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Twitter Hijacking – Don’t Get Caught Out

1 Apr

JoshCheesman
@JoshCheesman

I thought when I started writing this article that I might be coining the term ‘tweetjacking’. Alas, a quick Google revealed I’d be beaten to the punch (although the accepted definition is slightly different from what I plan on using).

Basically, a Twitter hijack (henceforth Twitjack) is when someone imitates another person – usually a celebrity – on Twitter. Hence why, for example, David Mitchell is listed on Twitter as @RealDMitchell. When it’s done to a company or product instead of an individual it’s known as brandjacking.

Fonejacker

It's basically like being this guy, except they don't have to be as talented,

There are various reasons why someone might do a twitjack – to get attention, to spite the person they’re doing it for, some kind of psychotic delusion that they actually are that person – and it’s all too easily done. After all, I can say my name is Tom Cruise, and Twitter can’t do anything to stop me, because that might be my real name. And if I then upload a picture of Tom Cruise and start making posts about Hollywood and scientology and why tall people suck, well, then it’s hard for anyone to know it’s not really Tom Cruise (unless I make it very obvious). There’s no obligation on Twitter to provide any kind of identification when you create an account.

How does this affect me?

Unless you are a celebrity, it’s very unlikely that someone’s going to Twitjack you. But let’s look at things from the other side of the equation.

If you’re a journalist, Twitter is a great resource for finding out the comments someone might have on a particular issue if you can’t get hold of them on the phone. But, if the Twitjacker is subtle, you may end up attributing a comment falsely, and that could potentially land you in all sorts of trouble (posting a tweet and erroneously linking it to a particular figure  could potentially count as libel).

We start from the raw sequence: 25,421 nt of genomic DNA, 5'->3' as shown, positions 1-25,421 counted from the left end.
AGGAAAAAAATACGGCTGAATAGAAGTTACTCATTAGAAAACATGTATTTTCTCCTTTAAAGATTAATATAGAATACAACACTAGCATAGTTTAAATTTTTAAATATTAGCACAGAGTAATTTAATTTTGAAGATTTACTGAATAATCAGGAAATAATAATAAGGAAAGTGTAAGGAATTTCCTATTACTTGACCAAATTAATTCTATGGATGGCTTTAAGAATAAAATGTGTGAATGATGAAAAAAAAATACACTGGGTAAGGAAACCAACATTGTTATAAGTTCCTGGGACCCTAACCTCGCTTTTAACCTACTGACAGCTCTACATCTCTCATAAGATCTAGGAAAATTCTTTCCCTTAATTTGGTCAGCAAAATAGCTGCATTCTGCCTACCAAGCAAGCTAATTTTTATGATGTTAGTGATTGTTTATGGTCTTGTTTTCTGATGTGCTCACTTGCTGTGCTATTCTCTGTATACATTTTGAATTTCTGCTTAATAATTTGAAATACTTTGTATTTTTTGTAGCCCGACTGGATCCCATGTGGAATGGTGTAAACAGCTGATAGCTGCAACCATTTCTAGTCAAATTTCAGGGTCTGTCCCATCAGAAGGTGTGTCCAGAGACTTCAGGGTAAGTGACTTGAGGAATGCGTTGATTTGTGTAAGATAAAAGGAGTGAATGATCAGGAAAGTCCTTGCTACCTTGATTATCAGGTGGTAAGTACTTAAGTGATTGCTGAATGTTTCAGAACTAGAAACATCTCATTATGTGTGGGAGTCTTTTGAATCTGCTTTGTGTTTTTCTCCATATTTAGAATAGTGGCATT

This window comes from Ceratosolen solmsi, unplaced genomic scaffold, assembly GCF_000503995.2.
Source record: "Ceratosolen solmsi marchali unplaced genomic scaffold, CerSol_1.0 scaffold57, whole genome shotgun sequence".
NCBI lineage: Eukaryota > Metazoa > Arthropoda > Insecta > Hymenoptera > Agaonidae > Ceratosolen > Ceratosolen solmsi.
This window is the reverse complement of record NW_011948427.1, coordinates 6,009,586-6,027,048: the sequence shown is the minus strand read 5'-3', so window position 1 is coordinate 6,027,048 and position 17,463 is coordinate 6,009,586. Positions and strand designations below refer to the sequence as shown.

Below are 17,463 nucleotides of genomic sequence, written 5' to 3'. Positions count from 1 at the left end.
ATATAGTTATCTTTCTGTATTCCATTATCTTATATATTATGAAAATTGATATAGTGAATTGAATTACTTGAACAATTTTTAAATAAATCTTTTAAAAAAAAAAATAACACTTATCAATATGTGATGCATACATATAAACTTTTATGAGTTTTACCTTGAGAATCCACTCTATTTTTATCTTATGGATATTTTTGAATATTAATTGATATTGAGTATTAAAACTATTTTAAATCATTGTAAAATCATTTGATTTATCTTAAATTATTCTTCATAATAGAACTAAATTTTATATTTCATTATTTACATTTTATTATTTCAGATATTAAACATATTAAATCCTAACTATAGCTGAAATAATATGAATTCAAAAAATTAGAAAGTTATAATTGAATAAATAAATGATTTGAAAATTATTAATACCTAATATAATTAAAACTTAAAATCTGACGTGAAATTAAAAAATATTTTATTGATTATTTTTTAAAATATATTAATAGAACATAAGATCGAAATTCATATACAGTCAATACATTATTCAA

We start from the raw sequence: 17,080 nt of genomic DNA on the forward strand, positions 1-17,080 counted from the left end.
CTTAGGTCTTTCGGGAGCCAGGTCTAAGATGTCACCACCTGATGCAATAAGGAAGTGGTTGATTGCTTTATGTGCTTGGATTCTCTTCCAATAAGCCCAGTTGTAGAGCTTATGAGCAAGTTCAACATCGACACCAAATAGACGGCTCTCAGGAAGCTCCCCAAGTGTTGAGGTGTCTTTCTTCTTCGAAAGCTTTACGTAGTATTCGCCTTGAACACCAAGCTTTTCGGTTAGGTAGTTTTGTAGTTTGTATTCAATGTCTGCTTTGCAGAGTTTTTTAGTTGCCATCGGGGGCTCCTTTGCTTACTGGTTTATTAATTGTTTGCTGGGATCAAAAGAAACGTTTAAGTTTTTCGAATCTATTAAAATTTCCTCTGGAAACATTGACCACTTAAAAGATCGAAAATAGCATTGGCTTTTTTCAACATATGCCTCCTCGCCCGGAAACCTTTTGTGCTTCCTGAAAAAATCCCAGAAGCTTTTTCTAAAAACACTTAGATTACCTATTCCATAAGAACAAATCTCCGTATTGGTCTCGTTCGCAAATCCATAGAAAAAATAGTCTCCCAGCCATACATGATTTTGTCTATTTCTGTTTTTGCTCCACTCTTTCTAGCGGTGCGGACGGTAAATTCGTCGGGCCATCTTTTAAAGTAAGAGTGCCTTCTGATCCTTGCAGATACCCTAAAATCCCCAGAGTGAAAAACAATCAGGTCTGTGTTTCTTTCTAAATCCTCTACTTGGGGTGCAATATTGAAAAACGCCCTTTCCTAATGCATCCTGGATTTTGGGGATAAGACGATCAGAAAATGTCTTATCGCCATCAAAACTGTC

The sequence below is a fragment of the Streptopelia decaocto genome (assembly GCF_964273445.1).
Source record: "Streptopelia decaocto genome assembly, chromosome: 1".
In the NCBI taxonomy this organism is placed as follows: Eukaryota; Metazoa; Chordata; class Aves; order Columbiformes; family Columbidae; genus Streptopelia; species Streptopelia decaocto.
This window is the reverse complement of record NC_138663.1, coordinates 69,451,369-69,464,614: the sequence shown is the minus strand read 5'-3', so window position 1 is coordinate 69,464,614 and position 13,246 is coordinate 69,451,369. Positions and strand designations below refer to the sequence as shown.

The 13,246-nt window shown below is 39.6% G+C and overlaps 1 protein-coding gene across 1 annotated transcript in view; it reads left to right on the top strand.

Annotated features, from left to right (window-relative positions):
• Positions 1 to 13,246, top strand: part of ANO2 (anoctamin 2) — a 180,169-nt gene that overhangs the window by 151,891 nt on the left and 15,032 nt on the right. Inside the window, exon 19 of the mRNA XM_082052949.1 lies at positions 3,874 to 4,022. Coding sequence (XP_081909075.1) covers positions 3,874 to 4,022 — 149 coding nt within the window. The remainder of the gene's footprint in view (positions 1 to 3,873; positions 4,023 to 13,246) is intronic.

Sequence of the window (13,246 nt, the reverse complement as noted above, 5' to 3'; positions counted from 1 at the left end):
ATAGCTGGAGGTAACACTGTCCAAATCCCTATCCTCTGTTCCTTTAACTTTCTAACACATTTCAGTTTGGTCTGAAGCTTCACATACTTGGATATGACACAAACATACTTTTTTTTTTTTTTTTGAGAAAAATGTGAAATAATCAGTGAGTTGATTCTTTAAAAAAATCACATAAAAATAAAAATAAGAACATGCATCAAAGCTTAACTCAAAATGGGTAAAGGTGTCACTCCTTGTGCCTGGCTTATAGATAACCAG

How to Avoid Being Burnt

Luckily, a few simple steps and a bit of common sense will stop you from making any drastic mistakes. Here’s what to do if you’re not sure whether a Twitter account is genuine or not.

First, and this sounds really obvious, but read through a few of their tweets, You don’t have to read every one, but maybe say 20. Look for anything that that person would never say in public – if you find a Twitter account for David Cameron where he’s posted that he’s planning on spending the weekend shooting immigrants, then chances are that’s not actually the PM. It might not be obvious for one or two posts, hence why a quick scroll could save you a lot of hassle later.

Of course, sometimes you may be dealing with a celebrity whose comments are so ridiculous that it would be hard for someone to invent something more outrageous – *cough*CharlieSheen *cough* – in which case you have to look for other clues.

Check that person’s official website, if they have one. If they do, they may have posted a link to their Twitter account there.

If there’s no clue on that front, then check their number of followers. If you think it’s Brad Pitt and he has less followers than you, then the chances are that you’ve got an impersonator (or possibly Tyler Durden).

Also look at when the account was created – if it was just after a major story broke about the celebrity, then the timing is probably a little  too perfect.

Once again, it’s mostly about common sense. If you’re really not sure, probably best to err on the side of caution and not run the comment. Better than being made to look a twit by Twitjackers.

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Twitter. Does your boss check you out?!

1 Apr

by Georgina Leggate @GeorginaLeggate